Last week we saw one of Big Alcohol’s key players fail to abide by its own guidelines which say alcohol must not target young people.
Duff Beer is being sold through BWS and Dan Murphy’s stores, and is immediately recognisable by identical branding from the oft-drunk (and frequently misused) beverage in the long-running cartoon series The Simpsons. The Simpsons TV series is very popular with children and young people under drinking age in Australia – approximately 55% of the audience are underage.
We know that marketing alcohol to children is dangerous and harmful. As the Australian National Preventative Health Agency put it on page 38 of their draft report on alcohol advertising published in February:
“early and cumulative exposure to alcohol advertising contributes to both an earlier initiation of alcohol use (i.e. younger age of first drink) and more frequent and heavy drinking by young Australians, and patterns of harmful drinking later in life”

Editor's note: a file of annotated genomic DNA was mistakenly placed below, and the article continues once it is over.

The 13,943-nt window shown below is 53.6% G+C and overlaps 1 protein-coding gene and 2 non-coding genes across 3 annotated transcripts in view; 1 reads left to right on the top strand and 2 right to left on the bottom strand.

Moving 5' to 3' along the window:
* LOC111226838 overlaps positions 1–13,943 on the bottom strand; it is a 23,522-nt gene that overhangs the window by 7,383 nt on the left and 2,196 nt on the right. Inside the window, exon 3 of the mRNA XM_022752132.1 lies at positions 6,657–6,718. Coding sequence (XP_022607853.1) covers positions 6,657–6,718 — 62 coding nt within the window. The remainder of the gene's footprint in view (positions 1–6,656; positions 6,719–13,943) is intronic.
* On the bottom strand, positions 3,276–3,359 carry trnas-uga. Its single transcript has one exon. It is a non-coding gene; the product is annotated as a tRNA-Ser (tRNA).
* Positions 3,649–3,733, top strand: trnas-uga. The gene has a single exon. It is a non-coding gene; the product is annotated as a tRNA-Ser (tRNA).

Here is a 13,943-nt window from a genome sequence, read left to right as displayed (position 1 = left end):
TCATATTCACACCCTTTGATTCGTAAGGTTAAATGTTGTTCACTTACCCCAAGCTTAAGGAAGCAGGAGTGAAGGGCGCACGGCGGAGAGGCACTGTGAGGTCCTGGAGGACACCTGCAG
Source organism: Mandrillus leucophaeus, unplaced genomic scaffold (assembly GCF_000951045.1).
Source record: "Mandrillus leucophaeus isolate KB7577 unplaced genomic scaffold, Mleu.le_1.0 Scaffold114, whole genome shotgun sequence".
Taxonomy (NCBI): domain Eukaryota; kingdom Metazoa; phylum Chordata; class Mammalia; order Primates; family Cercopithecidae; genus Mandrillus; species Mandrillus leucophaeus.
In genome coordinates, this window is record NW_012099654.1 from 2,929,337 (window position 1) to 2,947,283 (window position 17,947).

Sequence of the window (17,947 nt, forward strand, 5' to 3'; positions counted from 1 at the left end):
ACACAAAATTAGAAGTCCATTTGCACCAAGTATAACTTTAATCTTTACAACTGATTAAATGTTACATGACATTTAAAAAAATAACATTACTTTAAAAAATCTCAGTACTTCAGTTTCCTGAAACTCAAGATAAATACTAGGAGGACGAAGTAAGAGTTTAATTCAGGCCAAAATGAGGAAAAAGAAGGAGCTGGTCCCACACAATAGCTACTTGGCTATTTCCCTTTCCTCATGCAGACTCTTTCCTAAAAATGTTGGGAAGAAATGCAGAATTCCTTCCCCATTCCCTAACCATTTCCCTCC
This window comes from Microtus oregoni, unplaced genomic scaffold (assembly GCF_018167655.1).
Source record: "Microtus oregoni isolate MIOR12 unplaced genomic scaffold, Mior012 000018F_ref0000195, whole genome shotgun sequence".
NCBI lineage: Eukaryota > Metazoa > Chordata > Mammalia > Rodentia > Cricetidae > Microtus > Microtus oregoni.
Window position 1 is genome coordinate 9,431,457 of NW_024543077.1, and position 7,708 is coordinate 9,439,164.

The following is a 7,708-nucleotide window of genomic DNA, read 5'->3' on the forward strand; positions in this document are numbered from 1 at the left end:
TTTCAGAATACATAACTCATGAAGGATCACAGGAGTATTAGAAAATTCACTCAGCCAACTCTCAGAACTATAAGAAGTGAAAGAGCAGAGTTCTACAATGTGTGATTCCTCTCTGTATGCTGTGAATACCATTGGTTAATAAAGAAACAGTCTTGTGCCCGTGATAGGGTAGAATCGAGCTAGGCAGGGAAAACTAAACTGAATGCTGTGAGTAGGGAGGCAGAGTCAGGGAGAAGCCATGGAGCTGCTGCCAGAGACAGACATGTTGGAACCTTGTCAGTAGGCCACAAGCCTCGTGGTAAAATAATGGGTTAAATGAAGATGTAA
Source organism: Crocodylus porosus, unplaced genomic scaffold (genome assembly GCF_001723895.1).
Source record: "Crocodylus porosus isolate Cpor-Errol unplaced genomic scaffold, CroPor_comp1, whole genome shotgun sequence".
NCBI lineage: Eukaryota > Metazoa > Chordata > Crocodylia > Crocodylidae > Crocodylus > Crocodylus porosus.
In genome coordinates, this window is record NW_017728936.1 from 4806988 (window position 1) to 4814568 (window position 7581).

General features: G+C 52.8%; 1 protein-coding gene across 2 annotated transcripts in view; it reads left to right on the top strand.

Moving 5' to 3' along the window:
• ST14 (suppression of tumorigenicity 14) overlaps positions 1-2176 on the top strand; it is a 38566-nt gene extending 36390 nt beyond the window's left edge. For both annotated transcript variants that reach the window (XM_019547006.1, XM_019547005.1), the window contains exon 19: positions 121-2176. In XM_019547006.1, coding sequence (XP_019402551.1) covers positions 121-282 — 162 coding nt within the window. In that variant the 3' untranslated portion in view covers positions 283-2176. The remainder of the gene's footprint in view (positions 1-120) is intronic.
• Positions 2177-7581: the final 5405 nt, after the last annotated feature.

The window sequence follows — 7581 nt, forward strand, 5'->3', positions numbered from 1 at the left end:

Woolworths have effectively created a reverse product placement. They would never be allowed to insert a pre-existing alcohol product into a popular cartoon series, so in a creative move they’ve taken the fictional Duff beer and made it into a real life consumable alcohol product.
Every episode of The Simpsons, watched by thousands of children every night, will now be recruiting drinkers to a real life alcoholic product – available in a Woolworth’s-owned bottleshop near you.
Even Big Alcohol’s own industry-run code acknowledges alcohol shouldn’t “have a strong or evident appeal to children or adolescents.” Woolworth have reported that they will refrain from advertising the product. GrogWatch would suggest that advertising is unnecessary when your product is embedded into what must be the world’s most popular cartoon series.
Here at GrogWatch we’re disappointed that a company such as Woolworths, which promotes their brand as one families can trust, would choose to create and sell an alcoholic beverage that has such clear appeal to children.
If we are serious about reducing the harm from alcohol in this country, we need to set limits and draw the line to protect the community from preventable harm. This is not nannyism – it’s not anti-alcohol –there are still dozens of beers available – it’s about the alcohol industry targeting children.
Let us know here at Grogwatch what you think – have Woolworths crossed the line?